“You cannot serve God and mammon.” These words of Jesus – if taken out of the wider context of today’s gospel text – have puzzled Christians throughout the ages and led to many creative and at times ‘self-justifying’ interpretations.
Scholars suggest that the word “Mammon” was used as a synonym for money, wealth or possessions, but perhaps one theory offers us a good starting point for our reflections on God’s Word to us in today’s liturgy.
It is the suggestion that the word Jesus used – usually translated to mean money – may also have meant “that in which one trusts”.
Perhaps this reveals to us the deeper truth of today’s readings. For we see Jesus not so much focusing on wealth per se, but on one’s attitude towards it – an attitude captured by the word ‘serve’. In this sense it seems to me that Jesus is challenging his followers not to make the pursuit of wealth so all embracing and overwhelming that it becomes the ‘master’ of one’s life – no someone but, something in which we place our trust (and to which we dedicate so much energy). Today we might readily use a phrase like ‘my core project’ to reflect the same truth.
Thus we might say that if one has made the pursuit of riches his or her ‘core project’ then it can often assume centre stage and leave little room for more relational or spiritual pursuits (or these become so neglected that they barely appear on our radars).
It seems it is this dynamic of placing one’s trust, energy and effort in some other ‘centre’ rather than basing one’s life on trust in God that Jesus is challenging.
For the challenge we see today is not only to resist allowing our energies and attention to be taken hostage by the desire for wealth, but also to take a stand against allowing needless anxiety or worry about self to take centre stage.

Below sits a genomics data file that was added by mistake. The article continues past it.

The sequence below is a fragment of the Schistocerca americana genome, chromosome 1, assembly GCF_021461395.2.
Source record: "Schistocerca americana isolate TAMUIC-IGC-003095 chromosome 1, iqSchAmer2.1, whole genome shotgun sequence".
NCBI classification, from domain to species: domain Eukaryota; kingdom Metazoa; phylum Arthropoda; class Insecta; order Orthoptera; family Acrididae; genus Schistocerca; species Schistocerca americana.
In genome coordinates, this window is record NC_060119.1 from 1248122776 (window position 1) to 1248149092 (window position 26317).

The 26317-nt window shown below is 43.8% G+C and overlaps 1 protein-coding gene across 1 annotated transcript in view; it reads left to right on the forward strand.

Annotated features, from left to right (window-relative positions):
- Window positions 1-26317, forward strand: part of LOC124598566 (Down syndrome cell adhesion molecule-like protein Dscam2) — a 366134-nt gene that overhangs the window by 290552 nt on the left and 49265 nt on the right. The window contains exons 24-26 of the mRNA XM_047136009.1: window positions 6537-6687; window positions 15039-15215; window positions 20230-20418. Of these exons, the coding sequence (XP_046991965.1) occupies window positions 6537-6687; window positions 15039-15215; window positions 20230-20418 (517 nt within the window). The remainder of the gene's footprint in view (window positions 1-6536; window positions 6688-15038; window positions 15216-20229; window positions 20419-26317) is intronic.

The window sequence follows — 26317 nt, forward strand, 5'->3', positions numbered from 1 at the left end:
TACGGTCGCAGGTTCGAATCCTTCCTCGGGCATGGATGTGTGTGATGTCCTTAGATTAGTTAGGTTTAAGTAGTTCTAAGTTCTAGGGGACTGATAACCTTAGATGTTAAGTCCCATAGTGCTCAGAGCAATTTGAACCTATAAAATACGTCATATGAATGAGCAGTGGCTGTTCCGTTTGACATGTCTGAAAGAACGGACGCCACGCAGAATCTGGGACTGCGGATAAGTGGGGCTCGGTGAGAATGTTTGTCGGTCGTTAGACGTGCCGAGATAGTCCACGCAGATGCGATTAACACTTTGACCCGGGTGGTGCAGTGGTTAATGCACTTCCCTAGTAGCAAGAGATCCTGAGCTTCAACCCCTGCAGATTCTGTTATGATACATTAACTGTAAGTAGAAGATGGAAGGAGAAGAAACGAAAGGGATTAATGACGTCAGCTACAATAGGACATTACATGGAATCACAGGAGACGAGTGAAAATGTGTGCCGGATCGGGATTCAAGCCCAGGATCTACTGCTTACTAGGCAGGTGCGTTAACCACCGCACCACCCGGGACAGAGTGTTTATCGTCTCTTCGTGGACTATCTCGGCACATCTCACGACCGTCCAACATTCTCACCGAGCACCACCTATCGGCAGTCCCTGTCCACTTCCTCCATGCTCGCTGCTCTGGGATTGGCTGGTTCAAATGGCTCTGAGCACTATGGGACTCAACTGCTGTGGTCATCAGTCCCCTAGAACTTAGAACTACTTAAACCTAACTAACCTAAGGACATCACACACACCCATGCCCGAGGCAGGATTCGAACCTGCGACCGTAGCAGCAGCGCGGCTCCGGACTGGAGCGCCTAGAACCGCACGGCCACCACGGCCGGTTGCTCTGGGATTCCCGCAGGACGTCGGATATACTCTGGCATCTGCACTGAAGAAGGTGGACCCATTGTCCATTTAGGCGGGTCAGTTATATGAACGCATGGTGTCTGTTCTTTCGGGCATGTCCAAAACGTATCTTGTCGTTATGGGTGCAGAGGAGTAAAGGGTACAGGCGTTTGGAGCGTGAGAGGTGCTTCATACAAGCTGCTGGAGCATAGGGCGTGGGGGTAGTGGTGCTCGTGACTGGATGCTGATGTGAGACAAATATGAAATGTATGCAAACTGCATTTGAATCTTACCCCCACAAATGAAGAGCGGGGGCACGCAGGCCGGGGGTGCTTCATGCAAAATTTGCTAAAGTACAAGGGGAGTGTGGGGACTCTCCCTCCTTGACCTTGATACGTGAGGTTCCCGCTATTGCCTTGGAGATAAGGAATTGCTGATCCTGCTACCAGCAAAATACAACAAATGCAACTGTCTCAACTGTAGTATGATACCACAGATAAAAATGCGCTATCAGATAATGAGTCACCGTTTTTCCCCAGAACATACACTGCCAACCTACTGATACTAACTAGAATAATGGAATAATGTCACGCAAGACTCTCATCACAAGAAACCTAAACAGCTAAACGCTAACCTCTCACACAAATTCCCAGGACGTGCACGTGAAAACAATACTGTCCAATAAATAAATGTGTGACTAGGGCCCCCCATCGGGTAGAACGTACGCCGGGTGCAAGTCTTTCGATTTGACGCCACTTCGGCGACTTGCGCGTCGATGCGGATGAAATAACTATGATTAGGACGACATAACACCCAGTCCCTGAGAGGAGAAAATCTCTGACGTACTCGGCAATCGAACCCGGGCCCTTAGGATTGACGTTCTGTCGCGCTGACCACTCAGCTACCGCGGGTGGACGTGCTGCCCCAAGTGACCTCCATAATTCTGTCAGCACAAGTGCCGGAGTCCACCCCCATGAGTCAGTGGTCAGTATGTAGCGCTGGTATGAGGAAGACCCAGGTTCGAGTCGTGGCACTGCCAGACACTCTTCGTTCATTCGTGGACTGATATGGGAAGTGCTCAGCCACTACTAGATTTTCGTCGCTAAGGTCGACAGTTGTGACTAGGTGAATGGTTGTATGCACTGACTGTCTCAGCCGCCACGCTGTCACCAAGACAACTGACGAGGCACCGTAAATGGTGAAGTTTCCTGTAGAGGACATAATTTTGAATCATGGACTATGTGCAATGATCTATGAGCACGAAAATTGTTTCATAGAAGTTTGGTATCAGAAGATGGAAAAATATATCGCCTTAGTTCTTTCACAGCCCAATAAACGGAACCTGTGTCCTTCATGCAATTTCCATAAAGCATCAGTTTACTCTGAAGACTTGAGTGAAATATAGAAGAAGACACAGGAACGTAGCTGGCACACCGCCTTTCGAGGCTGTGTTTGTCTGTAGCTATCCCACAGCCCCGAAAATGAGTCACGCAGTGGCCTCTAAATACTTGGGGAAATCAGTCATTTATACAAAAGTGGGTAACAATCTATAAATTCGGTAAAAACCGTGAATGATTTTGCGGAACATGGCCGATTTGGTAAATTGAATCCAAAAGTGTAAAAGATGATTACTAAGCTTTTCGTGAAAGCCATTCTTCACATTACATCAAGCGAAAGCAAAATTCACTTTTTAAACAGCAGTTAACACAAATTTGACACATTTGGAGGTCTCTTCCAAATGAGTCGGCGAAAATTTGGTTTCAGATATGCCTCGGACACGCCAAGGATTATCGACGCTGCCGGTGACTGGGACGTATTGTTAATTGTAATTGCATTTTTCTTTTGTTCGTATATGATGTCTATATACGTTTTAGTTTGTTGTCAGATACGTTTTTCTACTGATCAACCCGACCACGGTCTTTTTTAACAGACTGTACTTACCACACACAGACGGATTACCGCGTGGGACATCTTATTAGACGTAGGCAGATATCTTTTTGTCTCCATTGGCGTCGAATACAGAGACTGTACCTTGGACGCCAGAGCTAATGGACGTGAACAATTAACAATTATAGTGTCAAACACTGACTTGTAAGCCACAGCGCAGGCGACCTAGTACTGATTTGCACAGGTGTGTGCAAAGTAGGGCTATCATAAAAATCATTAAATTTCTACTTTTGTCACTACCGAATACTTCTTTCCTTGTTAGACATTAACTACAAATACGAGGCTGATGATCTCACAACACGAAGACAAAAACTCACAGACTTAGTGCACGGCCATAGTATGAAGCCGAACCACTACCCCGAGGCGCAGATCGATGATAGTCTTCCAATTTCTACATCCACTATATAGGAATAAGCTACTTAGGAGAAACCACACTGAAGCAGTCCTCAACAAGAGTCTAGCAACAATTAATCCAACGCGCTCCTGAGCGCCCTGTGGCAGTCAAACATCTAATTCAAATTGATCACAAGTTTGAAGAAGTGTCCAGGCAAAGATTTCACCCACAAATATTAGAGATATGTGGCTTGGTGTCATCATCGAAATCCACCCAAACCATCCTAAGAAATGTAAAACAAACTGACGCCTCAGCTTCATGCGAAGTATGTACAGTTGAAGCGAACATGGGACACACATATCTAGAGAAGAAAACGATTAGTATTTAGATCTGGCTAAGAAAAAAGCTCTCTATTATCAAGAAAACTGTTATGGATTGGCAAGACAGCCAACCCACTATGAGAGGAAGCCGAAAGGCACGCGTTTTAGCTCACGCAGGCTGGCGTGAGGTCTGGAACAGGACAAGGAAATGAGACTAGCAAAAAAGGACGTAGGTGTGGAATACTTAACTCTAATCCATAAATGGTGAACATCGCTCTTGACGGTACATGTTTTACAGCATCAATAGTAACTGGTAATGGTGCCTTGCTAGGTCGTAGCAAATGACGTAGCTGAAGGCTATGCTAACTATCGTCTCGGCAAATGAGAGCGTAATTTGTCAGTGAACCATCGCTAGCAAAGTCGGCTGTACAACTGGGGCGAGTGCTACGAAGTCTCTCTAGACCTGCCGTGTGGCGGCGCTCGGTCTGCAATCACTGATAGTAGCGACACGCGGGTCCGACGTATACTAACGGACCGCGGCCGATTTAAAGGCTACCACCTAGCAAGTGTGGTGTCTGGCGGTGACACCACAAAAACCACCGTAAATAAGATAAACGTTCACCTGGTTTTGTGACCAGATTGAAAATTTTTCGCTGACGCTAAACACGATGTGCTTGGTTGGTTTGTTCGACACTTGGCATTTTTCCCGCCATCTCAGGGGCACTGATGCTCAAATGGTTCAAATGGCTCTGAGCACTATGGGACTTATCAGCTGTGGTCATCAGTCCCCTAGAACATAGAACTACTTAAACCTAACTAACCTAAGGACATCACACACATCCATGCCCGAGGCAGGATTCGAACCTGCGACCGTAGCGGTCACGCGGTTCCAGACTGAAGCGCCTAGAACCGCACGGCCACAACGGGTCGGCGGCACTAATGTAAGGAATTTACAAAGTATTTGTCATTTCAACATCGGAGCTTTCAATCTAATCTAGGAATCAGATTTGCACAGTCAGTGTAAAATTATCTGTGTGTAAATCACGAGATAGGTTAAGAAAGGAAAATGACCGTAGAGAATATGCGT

In one sense this is to place our own concerns at the centre of our life project and in a similar way we can then tend to give less attention and certainly less trust to others and God. Our self-focus – manifested in anxiety or worry becomes ‘mammon’ for us (just as much as the pursuit of wealth can).
Jesus seems to challenge us not to let any one thing or dynamic become so significant that we treat it as a kind of ‘god’. Something that assumes a power of its own to become a luring, desirable and at times demanding attraction in our lives and which blurs our vision of God and of the important people and values in our lives.
Rather we are invited to place our deep trust in God’s loving care for us. Jesus assures us once again today that our heavenly Father knows all our needs and will provide for us.
Let us enter this day allowing his words to echo within us “… seek first the Kingdom of God and his righteousness, and all these things will be given you …”
Fr. Denis Travers, C.P., is a member of Holy Spirit Province, Australia. He currently serves on the General Council and is stationed in Rome.